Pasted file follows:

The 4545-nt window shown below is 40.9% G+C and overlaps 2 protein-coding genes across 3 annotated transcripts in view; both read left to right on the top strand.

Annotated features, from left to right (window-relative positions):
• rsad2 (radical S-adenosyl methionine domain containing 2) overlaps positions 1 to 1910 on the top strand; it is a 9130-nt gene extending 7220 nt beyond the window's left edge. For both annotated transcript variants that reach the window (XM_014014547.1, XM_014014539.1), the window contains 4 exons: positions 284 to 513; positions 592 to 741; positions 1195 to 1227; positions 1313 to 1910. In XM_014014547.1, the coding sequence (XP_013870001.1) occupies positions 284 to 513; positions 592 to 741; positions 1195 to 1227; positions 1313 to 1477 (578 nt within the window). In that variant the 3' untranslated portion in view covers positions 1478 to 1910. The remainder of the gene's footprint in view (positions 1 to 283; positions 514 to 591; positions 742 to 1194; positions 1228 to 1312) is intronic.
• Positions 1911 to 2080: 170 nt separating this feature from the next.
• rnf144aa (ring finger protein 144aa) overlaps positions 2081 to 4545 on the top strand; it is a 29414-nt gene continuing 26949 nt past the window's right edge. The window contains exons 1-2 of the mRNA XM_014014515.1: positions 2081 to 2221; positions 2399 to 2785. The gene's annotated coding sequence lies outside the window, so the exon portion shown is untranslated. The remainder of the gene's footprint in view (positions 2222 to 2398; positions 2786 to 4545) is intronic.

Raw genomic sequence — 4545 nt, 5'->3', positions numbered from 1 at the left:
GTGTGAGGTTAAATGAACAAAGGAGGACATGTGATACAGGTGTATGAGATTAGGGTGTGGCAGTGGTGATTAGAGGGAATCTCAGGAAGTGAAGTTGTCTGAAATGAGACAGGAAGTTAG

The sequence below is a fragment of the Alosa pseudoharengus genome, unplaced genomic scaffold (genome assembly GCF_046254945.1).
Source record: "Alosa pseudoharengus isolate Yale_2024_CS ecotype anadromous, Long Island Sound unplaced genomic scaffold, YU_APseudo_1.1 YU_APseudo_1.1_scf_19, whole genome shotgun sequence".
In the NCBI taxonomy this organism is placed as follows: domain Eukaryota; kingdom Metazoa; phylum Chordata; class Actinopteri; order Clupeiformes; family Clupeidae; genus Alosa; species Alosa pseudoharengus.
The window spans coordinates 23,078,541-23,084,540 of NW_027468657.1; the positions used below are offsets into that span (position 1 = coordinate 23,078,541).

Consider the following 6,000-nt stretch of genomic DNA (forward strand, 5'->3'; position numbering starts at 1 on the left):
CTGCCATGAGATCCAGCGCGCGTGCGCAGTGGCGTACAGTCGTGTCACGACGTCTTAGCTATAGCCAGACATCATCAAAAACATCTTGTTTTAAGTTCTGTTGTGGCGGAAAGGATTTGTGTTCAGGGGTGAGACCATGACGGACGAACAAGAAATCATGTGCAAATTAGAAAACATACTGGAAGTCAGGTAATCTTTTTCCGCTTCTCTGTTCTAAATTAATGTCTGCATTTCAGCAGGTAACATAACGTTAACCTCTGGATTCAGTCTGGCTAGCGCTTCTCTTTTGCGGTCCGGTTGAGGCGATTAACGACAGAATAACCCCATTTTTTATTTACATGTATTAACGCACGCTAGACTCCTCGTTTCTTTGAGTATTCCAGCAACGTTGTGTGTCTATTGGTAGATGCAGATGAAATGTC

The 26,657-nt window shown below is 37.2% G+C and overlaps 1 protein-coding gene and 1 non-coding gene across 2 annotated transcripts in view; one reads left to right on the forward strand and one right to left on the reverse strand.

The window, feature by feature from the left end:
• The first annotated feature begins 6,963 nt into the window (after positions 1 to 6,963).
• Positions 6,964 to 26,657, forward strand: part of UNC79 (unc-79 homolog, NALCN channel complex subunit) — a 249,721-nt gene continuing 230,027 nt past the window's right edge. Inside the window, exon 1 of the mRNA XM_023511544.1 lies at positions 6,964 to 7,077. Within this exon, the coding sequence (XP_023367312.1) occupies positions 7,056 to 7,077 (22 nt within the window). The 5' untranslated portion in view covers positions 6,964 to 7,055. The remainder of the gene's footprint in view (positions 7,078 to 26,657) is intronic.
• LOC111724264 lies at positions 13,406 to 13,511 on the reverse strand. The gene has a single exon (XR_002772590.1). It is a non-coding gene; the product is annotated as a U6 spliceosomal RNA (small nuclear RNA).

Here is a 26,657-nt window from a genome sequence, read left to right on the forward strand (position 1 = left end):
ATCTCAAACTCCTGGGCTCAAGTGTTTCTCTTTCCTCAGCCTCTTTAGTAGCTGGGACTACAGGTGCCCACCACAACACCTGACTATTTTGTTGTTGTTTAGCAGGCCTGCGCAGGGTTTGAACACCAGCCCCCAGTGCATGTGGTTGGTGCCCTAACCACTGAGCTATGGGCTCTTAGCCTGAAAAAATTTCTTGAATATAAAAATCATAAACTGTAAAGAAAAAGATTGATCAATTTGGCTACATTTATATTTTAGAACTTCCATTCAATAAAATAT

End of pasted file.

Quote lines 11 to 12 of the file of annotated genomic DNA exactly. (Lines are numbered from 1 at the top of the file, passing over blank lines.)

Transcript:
The window spans coordinates 23,078,541-23,084,540 of NW_027468657.1; the positions used below are offsets into that span (position 1 = coordinate 23,078,541).

Consider the following 6,000-nt stretch of genomic DNA (forward strand, 5'->3'; position numbering starts at 1 on the left):